The Good Life . . . at a Beach-Tennis Club


The dog went over the first wave like a thoroughbred steeplechaser taking a gate and a water hazard at the same time. Dick Francis would have been proud.

He swam smoothly to the next wave, and over, until he was out beyond the breaker line, serenely pillowed by the swells. Then he gently reached his head to the left and turned toward the gently sloping beach.

When he reached knee-deep water, I could see the stick he had in his mouth. He took it to his master, placed it at his feet and turned his whole body into one joyous wag, indicating with his smile and the toss of his head that he was ready to go again.


The dog was a golden retriever, and the game continued for 15 minutes. Then the master let the dog run down the beach. When he called him once, not raising his voice, the golden swimmer trotted right back and stood still while his harness was put back on. Then the dog shook sand from his coat all over his master and they headed across the beach, their morning romp successful.

I wish my dog, Peaches, could do all that. Oh, not the swimming. She’d be over her crewcut head in six inches of water, and forget the stick; she won’t chase a ball. Her attention span is limited to rawhide bones she eats up. She has the cleanest teeth in Linda Vista, according to her veterinarian. Do you suppose if I chewed those bones, it would brighten the smile of my dental hygienist? I just wish Peaches would get the part about responding to a call instead of rushing down the driveway to the blind curve. Ah, well, she has a pretty smile and, “Look, ma, no cavities.”

I saw the golden retriever and his well-schooled master during a peaches and cream respite last week at the La Jolla Beach and Tennis Club. My lifelong friend (his life) Marty Erck was in La Jolla playing in a tennis tournament. He is a nationally ranked doubles player and his mother, Jean Erck, my treasured friend from Houston, had come out to see the matches and enjoy the club. Marty invited me to join his mother in the ocean-facing suite she had. That’s an attribute I would like to encourage in young men, inviting their mother’s friends to come and enjoy the lush life for a few days.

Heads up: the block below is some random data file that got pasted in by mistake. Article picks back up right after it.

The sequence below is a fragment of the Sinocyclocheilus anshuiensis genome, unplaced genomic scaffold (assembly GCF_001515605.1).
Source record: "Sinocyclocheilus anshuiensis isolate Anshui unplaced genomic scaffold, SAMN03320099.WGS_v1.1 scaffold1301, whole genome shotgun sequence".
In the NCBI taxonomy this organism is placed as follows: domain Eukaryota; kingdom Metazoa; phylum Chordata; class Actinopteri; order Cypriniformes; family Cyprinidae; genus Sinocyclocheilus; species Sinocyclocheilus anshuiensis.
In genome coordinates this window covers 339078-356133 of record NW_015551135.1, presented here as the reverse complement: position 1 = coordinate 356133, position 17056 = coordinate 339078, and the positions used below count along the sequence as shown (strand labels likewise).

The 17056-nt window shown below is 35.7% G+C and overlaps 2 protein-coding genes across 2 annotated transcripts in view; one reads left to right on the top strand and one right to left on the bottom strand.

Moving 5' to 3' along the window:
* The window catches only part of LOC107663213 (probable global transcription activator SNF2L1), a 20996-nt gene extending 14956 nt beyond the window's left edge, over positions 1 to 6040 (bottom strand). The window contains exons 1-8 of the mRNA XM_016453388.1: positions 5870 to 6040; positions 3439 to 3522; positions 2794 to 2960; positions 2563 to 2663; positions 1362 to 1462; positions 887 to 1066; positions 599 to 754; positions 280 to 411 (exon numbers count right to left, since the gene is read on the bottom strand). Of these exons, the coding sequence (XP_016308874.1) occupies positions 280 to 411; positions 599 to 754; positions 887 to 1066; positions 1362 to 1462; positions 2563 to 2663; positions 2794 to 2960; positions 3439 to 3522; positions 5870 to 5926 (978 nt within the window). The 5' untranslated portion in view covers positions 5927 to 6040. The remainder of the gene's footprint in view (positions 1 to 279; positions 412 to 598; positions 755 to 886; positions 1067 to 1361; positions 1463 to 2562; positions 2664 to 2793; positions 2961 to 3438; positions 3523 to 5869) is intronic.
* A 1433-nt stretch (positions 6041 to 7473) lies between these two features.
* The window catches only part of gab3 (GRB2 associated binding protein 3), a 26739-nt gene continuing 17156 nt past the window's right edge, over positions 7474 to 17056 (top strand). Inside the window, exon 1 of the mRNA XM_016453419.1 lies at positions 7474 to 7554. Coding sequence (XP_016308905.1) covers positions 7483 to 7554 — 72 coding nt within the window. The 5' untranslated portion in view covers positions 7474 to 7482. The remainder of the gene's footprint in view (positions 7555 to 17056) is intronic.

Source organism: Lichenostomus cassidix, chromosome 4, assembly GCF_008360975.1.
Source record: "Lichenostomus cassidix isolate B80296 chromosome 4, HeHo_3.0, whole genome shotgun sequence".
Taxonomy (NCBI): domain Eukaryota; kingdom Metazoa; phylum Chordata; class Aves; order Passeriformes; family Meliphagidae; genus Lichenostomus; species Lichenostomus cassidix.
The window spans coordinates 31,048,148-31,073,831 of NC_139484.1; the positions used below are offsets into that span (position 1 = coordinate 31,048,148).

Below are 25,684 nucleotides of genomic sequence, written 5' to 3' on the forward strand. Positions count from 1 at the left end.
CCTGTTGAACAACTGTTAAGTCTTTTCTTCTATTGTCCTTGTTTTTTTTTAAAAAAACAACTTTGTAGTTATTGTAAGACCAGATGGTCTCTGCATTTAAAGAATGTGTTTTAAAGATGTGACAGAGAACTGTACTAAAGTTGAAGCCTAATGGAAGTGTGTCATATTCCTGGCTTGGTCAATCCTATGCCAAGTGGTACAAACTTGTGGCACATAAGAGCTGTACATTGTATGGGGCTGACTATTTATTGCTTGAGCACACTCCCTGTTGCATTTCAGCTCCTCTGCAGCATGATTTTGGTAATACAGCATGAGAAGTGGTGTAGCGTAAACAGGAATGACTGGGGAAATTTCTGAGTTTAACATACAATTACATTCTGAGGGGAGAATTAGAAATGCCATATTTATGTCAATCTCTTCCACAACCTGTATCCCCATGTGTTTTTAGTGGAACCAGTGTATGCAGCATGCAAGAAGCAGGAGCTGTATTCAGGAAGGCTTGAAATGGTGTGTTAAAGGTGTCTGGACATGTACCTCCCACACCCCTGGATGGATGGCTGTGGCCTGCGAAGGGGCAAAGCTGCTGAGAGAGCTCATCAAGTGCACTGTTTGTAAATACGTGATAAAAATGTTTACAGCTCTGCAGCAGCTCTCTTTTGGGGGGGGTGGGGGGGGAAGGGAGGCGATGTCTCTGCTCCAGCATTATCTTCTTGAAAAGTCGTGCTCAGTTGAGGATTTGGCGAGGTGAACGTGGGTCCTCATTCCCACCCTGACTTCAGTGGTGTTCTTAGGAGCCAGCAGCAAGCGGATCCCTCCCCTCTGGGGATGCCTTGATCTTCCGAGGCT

The La Jolla Beach and Tennis Club has been there for years, spreading out its two-storied multi-wings along a stretch of gentle La Jolla Beach. There are two dining rooms, one for serious dining, another, equally handsome, for breakfast and lunch. There is also a hamburger and fast-food counter facing the beach.

Guests were from all over, but mostly from the town of La Jolla. Obviously, the locals spend vacations there as well as escapees from the sunnier sun belt, including some friends of Jean’s from Houston.

My first day at the club was clammy and overcast, and my fake linen slacks were simply not warm enough. You can see that I was driven into the pro shop to buy a snuggly warm-up suit I couldn’t afford. The next day dawned bright and hot, and you don’t have to be told what happened. I was forced back into the pro shop to buy a pair of shorts. This is something I have not done for a while because the Fit and Trim diet, which Peaches and I share, has not quite done the work yet. It’s not exactly that I’m overweight. It’s just that anyone skipping toward the golden years who buys a pair of shorts hasn’t gotten the word. The mandatory bathing suit is always allowed, although finding one without those high French-cut legs is not easy. Patsy is threatening to buy a wet suit. She is, however, a size 4, which makes her hard to love when it’s bathing suit season.


Midweek, Bea Lou Buck, dandy friend from the old Orange County neighborhood, came down to have lunch with Jean and me. It was not a “remember when” session because both Jean and Bea Lou are tomorrow-type women. Dandy day.

If I had to name the most soothing part of the stay, it was placing my head on the pillows and going off to sleep with the sound of the surf, rolling all the way in from the edge of the horizon.

It was a delightful respite and as soon as I learn to retrieve that stick, maybe I’ll be asked back.